The whole point of the JioPhone is to deliver an affordable smartphone-like experience to people who cannot otherwise afford one. Raising the price point of the JioPhone just to add a touchscreen or a more complex processor would destroy the whole point. As I pointed out in a previous article, the cost of a device which can or cannot be subsidized by a telecom operator is dependent on the ARPU that the telecom operator commands and India’s ARPU is still relatively low.

…a lot of effort has gone into JioPhone

A number of people are in my opinion, significantly underestimating the amount of work that Jio has put behind the JioPhone. The carrier has developed a custom digital assistant just for enabling a voice assistant on the device. Jio has gone a step further and apparently convinced SoC designer Qualcomm to create an entire family of SoCs that will be specifically used in VoLTE feature phones alone.

Qualcomm is a silicon giant that dominates the SoC segment of Android smartphones. Just in the last quarter, Qualcomm shipped more than 200 million SoCs. In order to convince a company of that size to create an entire family of low margin SoCs for VoLTE feature phones, Jio would have had to promise a volume of at least tens of millions.

jiophone kaios

Finally, in order to facilitate using the JioPhone as a set-top box or cable TV, Jio had to launch the JioTV app which has tied up with almost every broadcast house and independent channel operating in India. Launching an app that can act as a replacement for traditional TV in India would mean spending countless hours and money striking content deals.

Judging by all this, the JioPhone does not seem to be a fly by night device. The company has quite clearly spent a lot of money and time developing it, and I do not think that it would have done so only to abandon it within a few months of its launch.

Not a smartphone, not targeted at smartphone users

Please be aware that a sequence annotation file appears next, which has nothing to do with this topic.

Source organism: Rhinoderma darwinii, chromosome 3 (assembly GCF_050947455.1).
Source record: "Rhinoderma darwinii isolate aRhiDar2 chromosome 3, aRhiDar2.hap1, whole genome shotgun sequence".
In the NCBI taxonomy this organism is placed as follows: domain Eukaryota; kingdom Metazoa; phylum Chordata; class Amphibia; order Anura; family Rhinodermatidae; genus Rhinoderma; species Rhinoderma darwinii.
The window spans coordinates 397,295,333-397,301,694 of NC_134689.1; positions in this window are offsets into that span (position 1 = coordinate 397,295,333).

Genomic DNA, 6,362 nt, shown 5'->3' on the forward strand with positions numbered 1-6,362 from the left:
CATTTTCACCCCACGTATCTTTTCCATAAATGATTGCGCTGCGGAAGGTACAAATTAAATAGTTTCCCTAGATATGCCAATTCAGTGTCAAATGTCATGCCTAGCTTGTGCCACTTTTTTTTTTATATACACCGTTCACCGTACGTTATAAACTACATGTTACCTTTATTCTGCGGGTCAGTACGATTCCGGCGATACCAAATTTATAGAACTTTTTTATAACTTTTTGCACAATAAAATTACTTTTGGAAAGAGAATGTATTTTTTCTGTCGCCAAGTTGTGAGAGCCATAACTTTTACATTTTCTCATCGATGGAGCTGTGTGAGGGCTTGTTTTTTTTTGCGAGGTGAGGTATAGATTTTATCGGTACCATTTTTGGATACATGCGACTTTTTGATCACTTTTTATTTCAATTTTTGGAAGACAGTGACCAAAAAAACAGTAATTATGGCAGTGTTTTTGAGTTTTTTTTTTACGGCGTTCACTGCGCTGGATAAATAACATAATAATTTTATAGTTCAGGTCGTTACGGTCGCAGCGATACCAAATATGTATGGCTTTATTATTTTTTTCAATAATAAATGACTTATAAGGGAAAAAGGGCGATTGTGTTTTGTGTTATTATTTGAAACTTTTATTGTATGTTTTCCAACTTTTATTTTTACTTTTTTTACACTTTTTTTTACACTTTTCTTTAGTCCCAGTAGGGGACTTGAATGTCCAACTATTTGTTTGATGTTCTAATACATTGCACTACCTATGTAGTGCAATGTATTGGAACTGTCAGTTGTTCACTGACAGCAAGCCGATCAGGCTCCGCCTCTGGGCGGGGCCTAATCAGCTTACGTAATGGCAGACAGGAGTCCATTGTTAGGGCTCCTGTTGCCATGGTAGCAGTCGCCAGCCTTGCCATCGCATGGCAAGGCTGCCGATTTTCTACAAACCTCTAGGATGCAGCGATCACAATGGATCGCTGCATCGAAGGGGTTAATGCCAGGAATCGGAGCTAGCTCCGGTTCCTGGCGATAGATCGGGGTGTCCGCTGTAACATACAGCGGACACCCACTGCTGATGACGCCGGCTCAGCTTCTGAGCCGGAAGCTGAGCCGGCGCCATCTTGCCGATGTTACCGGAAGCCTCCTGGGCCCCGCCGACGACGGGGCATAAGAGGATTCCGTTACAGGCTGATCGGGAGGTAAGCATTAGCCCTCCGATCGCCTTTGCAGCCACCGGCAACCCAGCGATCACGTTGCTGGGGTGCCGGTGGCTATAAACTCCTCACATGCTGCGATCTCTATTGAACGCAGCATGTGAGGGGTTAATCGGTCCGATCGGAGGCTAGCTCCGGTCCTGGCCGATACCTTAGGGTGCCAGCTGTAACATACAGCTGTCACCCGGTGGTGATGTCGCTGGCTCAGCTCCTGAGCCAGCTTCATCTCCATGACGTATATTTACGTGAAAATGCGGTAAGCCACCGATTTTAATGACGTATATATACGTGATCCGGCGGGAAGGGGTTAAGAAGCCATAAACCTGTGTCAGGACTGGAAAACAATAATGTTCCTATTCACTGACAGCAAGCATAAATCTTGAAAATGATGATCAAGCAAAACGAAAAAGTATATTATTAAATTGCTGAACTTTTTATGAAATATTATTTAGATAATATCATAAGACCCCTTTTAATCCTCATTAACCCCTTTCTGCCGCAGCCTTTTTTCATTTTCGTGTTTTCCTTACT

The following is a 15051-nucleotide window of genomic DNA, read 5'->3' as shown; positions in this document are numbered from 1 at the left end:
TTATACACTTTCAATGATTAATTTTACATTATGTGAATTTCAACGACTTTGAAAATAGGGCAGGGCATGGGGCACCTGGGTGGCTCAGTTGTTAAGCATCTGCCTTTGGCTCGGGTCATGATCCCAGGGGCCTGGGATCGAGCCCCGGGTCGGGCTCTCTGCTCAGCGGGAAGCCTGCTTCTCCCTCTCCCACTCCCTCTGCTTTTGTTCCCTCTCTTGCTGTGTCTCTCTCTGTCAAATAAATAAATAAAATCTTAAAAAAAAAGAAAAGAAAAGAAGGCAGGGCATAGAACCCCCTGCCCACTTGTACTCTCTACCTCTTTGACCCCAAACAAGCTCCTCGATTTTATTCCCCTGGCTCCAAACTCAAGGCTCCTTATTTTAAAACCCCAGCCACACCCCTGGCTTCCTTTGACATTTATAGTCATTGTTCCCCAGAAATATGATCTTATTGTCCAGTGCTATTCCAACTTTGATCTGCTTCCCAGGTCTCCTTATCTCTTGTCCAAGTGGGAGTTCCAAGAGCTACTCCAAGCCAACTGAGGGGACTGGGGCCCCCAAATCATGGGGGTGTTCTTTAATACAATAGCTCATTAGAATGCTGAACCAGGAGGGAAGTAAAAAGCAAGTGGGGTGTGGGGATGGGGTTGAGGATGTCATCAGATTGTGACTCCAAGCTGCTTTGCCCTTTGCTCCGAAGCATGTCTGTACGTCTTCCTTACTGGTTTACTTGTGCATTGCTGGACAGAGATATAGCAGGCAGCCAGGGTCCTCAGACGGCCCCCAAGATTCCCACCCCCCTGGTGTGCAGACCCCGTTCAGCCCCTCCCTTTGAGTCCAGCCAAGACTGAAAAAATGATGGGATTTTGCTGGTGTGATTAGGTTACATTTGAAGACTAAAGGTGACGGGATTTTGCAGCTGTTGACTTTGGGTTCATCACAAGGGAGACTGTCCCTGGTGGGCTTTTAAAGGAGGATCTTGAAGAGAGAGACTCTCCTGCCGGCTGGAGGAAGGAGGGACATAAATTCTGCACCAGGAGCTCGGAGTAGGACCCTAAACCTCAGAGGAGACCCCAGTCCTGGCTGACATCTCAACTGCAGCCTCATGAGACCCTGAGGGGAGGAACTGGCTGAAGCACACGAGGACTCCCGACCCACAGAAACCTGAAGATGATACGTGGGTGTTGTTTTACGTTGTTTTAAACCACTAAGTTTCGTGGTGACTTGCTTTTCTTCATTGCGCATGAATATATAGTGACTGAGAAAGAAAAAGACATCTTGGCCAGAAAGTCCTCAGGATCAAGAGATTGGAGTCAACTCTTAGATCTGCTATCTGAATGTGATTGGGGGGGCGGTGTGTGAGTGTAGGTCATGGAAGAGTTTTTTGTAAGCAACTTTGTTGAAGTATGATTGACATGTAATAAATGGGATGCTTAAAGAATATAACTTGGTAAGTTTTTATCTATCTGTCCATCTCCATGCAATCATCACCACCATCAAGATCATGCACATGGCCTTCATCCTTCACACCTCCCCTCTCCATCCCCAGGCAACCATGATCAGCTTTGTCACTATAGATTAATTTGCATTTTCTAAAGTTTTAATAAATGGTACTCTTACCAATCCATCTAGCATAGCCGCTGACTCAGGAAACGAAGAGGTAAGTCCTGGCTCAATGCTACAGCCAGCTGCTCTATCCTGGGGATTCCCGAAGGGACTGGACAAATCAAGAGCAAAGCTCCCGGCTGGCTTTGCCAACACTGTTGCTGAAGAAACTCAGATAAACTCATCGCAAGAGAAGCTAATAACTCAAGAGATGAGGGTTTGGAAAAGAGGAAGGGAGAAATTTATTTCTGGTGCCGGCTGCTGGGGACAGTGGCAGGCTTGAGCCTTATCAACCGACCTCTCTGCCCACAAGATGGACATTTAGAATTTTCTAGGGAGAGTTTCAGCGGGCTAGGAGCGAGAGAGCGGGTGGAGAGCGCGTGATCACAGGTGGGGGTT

In my brief time with the JioPhone, I quite clearly feel that the device is definitely worth the Rs 1500 spent on it. I have just one issue with it: it is slow, in fact incredibly slow for someone like me who is accustomed to fast response times. But the point to note is that the JioPhone is not aimed at people like me who have been using smartphones for more than five years now. What is fast or what is slow is often a relative experience. For someone like me, who uses a Qualcomm Snapdragon 820 powered smartphone and Apple A10X powered iPad Pro, the JioPhone would quite obviously feel slow. However, for someone who has never used a smartphone all their life, the very fact that JioPhone can accomplish tasks like live TV is more than enough. Response time is the least of their concerns.

jiophone

The same logic can be extended to apps. Many feel that an Android phone would give people access to the Play Store and the millions of apps. However, the average user only uses a very small number of apps (Facebook, WhatsApp Messenger, etc.) on their phones. And in a country where feature phones still outnumber smartphones, most people do not even know the concept of apps or an app store.

Promising, but delay is not an option

There can be no doubt that an Android smartphone definitely does the job of driving data consumption better than the JioPhone, but going by what we know, an Android smartphone is simply not economically viable, and Jio has put in a lot of effort in the JioPhone. The only thing that is stopping Jio from making the JioPhone a success are production bottlenecks. It has been more than a month since Jio held the first pre-order session of the JioPhone and the pre-order session is yet to start again. If Jio delays further, then the JioPhone might be undermined by the only factor that could harm its prospects.

Scepticism.